Newsom admits to mistakes in pandemic response but insists recall effort driven by politics

Lockdown-loving Calif. Gov. Gavin Newsom, who is likely facing a recall election later this year, has reportedly admitted that he made some mistakes in the state’s COVID-19 response with the benefit of hindsight. The effort to unseat him is nonetheless misguided in his view because it is being orchestrated by his political foes.

The Democrat was somewhat vague in identifying precisely what mistakes to which he was referring during a brief, softball interview with San Francisco public broadcaster KQED. He seemingly alluded to the public deserving a better explanation about the austere restrictions on businesses, schools, and individuals that he imposed and the changes that occurred to those guidelines along the way.

In a deflection, Newsom insisted, however, that the trajectory for the grassroots recall is unrelated to the pandemic.

“It’s about immigration. It’s about our healthcare policies. It’s about our criminal justice reform. It’s about the diversity of the state. It’s about our clean air, clean water programs, meeting our environmental strategies. So they were crystal clear what this is about,” the governor insisted, citing the progressive wish list that appears to be a precursor for the political talking points he will use to try to fend off the presumptive recall.

Newsom, who recently criticized some other governors for lifting a statewide mask mandate, has previously been perceived as lifting some of restrictions on businesses once the recall became a serious challenge to his political viability.

The Newsom recall effort gained tremendous traction with a broad cross-section of the state population beyond just Republicans or Republican-leaners after the governor was caught violating his own stay-at-home rules by partying maskless with lobbyists at an upscale eatery in northern California. Newsom is one of many Democrats around the country who were seen flouting their own guidelines.

In the KQED interview, the governor — who common sense suggests has national ambitions — reportedly conceded that he regretted this blunder.

“That’s those things you can never get back. And, you know, I owned up to that. And no one hid it from that. And that was a mistake. Crystal clear,” he said.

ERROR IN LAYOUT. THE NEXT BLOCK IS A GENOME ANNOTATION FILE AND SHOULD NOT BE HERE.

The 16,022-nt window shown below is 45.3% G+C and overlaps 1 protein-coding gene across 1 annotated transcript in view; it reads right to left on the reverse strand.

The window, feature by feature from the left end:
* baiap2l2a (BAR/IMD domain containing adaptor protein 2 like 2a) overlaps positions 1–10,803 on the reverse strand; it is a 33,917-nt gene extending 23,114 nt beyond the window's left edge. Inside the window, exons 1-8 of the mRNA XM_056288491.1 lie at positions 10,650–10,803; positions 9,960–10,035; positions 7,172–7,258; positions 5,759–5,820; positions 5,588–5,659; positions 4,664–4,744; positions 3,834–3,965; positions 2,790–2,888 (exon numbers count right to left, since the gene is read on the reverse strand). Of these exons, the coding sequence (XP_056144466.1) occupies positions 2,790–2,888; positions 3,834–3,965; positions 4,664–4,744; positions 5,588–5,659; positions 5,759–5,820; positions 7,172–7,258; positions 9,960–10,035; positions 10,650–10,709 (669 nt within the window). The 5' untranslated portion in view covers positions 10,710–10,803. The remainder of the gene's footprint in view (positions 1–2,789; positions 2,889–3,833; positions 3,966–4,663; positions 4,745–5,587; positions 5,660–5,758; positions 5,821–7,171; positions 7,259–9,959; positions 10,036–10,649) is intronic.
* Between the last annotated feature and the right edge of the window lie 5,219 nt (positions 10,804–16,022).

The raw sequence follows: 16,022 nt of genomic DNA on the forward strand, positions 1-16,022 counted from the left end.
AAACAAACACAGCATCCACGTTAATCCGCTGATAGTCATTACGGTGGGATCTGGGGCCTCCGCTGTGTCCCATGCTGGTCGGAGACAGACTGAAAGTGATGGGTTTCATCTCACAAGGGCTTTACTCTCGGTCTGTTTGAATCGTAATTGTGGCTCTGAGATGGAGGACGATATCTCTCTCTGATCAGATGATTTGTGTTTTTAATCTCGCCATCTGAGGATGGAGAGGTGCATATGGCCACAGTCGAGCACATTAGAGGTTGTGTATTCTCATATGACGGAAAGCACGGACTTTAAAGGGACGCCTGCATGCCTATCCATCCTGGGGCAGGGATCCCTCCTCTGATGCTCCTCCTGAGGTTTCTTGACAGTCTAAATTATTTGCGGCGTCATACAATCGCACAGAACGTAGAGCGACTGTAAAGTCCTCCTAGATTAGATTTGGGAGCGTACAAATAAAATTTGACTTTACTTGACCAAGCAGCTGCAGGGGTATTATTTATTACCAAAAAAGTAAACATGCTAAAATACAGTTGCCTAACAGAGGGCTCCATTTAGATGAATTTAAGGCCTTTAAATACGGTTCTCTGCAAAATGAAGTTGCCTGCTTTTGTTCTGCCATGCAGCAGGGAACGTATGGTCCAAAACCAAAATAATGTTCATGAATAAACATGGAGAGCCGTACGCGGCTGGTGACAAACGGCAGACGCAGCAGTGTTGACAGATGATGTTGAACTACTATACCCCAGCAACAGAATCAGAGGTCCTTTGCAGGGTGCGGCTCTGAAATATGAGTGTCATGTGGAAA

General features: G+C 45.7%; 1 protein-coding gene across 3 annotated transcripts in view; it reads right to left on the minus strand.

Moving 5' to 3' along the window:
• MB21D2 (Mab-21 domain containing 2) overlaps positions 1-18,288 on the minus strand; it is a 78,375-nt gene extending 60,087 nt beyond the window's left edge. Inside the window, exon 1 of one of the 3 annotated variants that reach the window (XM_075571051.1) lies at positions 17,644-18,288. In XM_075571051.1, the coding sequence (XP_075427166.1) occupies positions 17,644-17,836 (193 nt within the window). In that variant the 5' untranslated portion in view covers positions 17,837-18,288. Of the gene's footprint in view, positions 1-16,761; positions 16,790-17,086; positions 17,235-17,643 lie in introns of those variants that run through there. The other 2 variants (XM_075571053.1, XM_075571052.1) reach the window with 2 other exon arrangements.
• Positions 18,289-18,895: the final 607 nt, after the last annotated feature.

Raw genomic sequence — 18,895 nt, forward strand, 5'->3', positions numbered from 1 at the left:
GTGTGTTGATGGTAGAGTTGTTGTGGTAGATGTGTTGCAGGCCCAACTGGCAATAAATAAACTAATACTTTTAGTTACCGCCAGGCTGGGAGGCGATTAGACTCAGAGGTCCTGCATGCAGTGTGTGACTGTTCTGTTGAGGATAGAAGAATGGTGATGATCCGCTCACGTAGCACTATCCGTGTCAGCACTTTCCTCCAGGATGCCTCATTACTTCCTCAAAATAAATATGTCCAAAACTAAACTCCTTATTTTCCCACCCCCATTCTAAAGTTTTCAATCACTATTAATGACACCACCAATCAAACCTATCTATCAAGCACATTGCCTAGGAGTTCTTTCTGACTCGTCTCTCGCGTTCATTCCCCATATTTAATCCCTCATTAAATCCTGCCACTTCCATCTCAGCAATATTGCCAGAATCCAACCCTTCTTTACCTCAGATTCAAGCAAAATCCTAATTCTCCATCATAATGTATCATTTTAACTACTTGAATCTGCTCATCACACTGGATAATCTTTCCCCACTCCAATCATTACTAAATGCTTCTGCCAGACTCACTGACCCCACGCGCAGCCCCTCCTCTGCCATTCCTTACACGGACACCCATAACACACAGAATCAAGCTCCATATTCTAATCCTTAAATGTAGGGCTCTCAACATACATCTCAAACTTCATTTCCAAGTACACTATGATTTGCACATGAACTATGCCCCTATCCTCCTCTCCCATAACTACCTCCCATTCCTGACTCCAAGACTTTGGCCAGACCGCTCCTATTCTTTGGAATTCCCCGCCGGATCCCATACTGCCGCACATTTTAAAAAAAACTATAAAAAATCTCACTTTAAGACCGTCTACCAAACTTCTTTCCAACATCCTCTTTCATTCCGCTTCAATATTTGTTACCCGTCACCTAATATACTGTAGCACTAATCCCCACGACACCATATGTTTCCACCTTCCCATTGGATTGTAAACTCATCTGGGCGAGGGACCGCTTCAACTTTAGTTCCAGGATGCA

California law requires 1.5 million valid petition signatures to trigger a recall election. Organizers say they have already gathered about 500,000 more than they need in advance of the March 17 deadline. If enough signatures pass muster in the verification process, the recall will go forward later this year.

In casting their ballots, voters — in a state run completely by Democrats and where ballot harvesting in legal — could decide to keep Newsom in office, rather than remove him, however, in the special election.

“On the issue of school reopenings, Newsom said that about 9,000 of the state’s roughly 11,000 schools are either open now or have a ‘firm date’ to reopen, and that the billions of dollars in state and federal aid recently approved should help ensure that schools can offer summer programs and other supplemental learning to make up for lost time,” KQED added.

The far-left Untied Teachers of Los Angeles has still refused to return to the in-person classroom instruction, however.

Newsom probably didn’t win many potential votes, be that Democrat, Republican, or independent, when he announced in his State of the State address last week that California life will never get back to normal in the post-pandemic scenario.

“Normal was never good enough. Normal accepts inequity,” he asserted in touting so-called economic justice along with vaccine equity.

Newsom critics would likely argue that this form of pandering suggests that the still out-of-touch governor remains unaware that residents of the once Golden Staten from all backgrounds and walks of life just want to go back to work and to school.

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Robert Jonathan

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